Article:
The outcome we are looking for – I've described it from one angle just above – is where people all get to find, sooner rather than later, the collective in which they belong in a co-creative, healing way. Which can change. Which is unfathomably varied. And from which they can be “moving / Into another intensity / For a further union, a deeper communion”, possibly moving on to another collective.

But, at present, collectively we are barely scratching the surface of our ability to reach this outcome. “There are so many possible links between us” (Theodore Zeldin) Thus, the wider group of people I want to belong to already have their work, their mission, cut out for them. It is, as I see it, to reconnect humanity with itself and with the rest of nature; and through that regenerative connection, to find belonging, in many shared identities, each described in their own way, in line with their own diverse regenerative healing narratives. The metanarrative here is properly complex, and not the kind of metanarrative that is rejected out of hand by postmodernism.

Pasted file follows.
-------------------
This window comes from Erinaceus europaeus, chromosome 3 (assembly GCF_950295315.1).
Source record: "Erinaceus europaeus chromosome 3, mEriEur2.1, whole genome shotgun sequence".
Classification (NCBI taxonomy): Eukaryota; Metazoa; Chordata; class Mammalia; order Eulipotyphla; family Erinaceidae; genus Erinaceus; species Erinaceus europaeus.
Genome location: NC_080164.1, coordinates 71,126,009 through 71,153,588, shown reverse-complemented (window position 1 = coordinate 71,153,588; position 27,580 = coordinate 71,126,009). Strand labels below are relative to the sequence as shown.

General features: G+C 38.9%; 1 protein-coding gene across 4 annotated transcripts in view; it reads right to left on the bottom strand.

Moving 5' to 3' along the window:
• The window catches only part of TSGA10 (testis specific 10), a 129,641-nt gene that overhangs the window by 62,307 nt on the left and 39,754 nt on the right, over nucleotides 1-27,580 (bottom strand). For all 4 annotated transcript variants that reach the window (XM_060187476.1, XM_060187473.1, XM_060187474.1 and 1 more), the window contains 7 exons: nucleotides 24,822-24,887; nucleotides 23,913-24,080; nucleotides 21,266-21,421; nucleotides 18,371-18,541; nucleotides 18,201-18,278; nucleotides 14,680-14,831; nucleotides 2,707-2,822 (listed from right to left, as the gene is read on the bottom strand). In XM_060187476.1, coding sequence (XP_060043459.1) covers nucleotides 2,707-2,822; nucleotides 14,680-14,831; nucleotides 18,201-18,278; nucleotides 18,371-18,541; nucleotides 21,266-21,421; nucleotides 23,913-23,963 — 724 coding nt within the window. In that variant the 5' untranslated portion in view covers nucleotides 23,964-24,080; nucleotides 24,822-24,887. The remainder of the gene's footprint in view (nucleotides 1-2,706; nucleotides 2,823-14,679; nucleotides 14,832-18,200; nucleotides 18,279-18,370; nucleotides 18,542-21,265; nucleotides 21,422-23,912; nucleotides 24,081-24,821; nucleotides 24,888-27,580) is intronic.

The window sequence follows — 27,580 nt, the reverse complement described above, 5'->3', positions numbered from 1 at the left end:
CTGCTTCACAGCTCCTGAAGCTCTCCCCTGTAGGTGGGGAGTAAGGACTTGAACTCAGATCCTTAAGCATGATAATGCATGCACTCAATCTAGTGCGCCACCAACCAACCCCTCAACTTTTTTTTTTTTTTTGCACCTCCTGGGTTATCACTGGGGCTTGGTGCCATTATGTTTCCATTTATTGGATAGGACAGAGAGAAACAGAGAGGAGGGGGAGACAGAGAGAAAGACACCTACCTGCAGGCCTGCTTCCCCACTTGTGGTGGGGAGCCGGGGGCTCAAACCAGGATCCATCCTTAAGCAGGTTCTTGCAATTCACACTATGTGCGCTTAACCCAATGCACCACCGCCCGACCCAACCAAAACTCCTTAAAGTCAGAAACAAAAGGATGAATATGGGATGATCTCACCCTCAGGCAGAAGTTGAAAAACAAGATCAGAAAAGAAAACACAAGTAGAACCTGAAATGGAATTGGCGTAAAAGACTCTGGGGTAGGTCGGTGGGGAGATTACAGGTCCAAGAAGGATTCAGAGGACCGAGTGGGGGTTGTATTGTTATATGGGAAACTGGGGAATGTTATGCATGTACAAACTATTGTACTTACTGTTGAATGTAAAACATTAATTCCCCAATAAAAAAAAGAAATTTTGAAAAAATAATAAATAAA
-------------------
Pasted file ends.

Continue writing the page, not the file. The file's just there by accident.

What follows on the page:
My own part in this is with technology, in my case with something built around CHOICE or ReGenMatch or whatever we end up calling it, not Wallace's Mind Manipulation-o-Matic! Because of my (albeit fluid) identity, the belonging I am longing for is to belong to a collective that is playing a vital role in developing that very technology — that enables people to connect regeneratively and find meaningful and purposeful belonging.

And even if I never make it, at least I want to see it on its way. I will belong to the invisible throng of those who pray (in whatever way that word makes sense) for these collectives to emerge, to exist, to thrive, and to do their calling, our job, ”our duty and our joy”.

I'm using “right hemisphere” in the same sense as does Iain McGilchrist.
d/2024-03-24.txt · Last modified: 2024-04-23 14:13 by simongrant